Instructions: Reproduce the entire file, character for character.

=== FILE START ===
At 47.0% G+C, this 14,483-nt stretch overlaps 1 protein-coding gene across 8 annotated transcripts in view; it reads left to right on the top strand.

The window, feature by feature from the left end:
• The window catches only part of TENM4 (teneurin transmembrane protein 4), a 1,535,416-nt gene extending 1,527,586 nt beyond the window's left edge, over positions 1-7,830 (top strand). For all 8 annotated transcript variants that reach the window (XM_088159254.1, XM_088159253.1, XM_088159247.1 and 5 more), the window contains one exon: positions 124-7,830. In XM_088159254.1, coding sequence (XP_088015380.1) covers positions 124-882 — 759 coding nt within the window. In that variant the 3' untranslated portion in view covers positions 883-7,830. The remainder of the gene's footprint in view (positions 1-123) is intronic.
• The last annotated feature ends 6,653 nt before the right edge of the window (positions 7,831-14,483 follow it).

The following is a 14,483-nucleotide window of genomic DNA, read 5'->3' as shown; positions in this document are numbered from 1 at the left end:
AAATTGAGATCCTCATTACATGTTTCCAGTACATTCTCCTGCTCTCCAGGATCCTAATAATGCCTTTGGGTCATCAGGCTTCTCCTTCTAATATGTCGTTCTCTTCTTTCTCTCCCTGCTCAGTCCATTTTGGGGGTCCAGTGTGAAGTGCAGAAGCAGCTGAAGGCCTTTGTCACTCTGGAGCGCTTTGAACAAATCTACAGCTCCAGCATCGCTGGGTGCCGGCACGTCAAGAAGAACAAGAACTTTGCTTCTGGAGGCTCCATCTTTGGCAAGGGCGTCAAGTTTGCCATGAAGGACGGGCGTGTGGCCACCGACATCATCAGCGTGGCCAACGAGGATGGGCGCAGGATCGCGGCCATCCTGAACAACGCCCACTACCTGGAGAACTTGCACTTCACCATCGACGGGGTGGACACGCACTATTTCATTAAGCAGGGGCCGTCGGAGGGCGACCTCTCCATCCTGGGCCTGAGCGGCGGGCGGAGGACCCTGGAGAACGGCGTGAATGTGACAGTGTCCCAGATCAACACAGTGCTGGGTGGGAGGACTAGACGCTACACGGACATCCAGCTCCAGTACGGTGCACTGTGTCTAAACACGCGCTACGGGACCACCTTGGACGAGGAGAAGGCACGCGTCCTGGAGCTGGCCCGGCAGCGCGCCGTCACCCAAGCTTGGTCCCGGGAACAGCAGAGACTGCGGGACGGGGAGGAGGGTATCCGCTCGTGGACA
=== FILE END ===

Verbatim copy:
At 47.0% G+C, this 14,483-nt stretch overlaps 1 protein-coding gene across 8 annotated transcripts in view; it reads left to right on the top strand.

The window, feature by feature from the left end:
• The window catches only part of TENM4 (teneurin transmembrane protein 4), a 1,535,416-nt gene extending 1,527,586 nt beyond the window's left edge, over positions 1-7,830 (top strand). For all 8 annotated transcript variants that reach the window (XM_088159254.1, XM_088159253.1, XM_088159247.1 and 5 more), the window contains one exon: positions 124-7,830. In XM_088159254.1, coding sequence (XP_088015380.1) covers positions 124-882 — 759 coding nt within the window. In that variant the 3' untranslated portion in view covers positions 883-7,830. The remainder of the gene's footprint in view (positions 1-123) is intronic.
• The last annotated feature ends 6,653 nt before the right edge of the window (positions 7,831-14,483 follow it).

The following is a 14,483-nucleotide window of genomic DNA, read 5'->3' as shown; positions in this document are numbered from 1 at the left end:
AAATTGAGATCCTCATTACATGTTTCCAGTACATTCTCCTGCTCTCCAGGATCCTAATAATGCCTTTGGGTCATCAGGCTTCTCCTTCTAATATGTCGTTCTCTTCTTTCTCTCCCTGCTCAGTCCATTTTGGGGGTCCAGTGTGAAGTGCAGAAGCAGCTGAAGGCCTTTGTCACTCTGGAGCGCTTTGAACAAATCTACAGCTCCAGCATCGCTGGGTGCCGGCACGTCAAGAAGAACAAGAACTTTGCTTCTGGAGGCTCCATCTTTGGCAAGGGCGTCAAGTTTGCCATGAAGGACGGGCGTGTGGCCACCGACATCATCAGCGTGGCCAACGAGGATGGGCGCAGGATCGCGGCCATCCTGAACAACGCCCACTACCTGGAGAACTTGCACTTCACCATCGACGGGGTGGACACGCACTATTTCATTAAGCAGGGGCCGTCGGAGGGCGACCTCTCCATCCTGGGCCTGAGCGGCGGGCGGAGGACCCTGGAGAACGGCGTGAATGTGACAGTGTCCCAGATCAACACAGTGCTGGGTGGGAGGACTAGACGCTACACGGACATCCAGCTCCAGTACGGTGCACTGTGTCTAAACACGCGCTACGGGACCACCTTGGACGAGGAGAAGGCACGCGTCCTGGAGCTGGCCCGGCAGCGCGCCGTCACCCAAGCTTGGTCCCGGGAACAGCAGAGACTGCGGGACGGGGAGGAGGGTATCCGCTCGTGGACA